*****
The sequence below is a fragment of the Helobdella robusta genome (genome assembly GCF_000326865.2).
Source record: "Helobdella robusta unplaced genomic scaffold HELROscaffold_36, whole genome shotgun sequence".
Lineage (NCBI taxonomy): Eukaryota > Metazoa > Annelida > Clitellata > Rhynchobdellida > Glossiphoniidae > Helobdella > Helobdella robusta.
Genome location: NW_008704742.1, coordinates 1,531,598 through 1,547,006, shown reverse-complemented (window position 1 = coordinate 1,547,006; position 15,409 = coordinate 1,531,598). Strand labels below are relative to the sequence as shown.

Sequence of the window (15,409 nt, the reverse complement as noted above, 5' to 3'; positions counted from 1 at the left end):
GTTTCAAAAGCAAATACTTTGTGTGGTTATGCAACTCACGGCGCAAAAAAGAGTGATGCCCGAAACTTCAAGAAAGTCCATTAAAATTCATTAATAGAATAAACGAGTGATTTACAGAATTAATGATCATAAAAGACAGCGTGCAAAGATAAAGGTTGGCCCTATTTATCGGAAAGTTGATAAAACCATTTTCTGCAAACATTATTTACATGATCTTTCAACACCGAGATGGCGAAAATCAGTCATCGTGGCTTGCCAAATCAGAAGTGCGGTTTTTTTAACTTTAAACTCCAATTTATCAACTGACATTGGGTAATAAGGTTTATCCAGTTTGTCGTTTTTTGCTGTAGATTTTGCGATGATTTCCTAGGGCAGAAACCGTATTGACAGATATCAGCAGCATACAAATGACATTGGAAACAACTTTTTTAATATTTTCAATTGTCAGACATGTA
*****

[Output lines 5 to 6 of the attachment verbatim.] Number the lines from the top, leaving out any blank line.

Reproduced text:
Sequence of the window (15,409 nt, the reverse complement as noted above, 5' to 3'; positions counted from 1 at the left end):
GTTTCAAAAGCAAATACTTTGTGTGGTTATGCAACTCACGGCGCAAAAAAGAGTGATGCCCGAAACTTCAAGAAAGTCCATTAAAATTCATTAATAGAATAAACGAGTGATTTACAGAATTAATGATCATAAAAGACAGCGTGCAAAGATAAAGGTTGGCCCTATTTATCGGAAAGTTGATAAAACCATTTTCTGCAAACATTATTTACATGATCTTTCAACACCGAGATGGCGAAAATCAGTCATCGTGGCTTGCCAAATCAGAAGTGCGGTTTTTTTAACTTTAAACTCCAATTTATCAACTGACATTGGGTAATAAGGTTTATCCAGTTTGTCGTTTTTTGCTGTAGATTTTGCGATGATTTCCTAGGGCAGAAACCGTATTGACAGATATCAGCAGCATACAAATGACATTGGAAACAACTTTTTTAATATTTTCAATTGTCAGACATGTA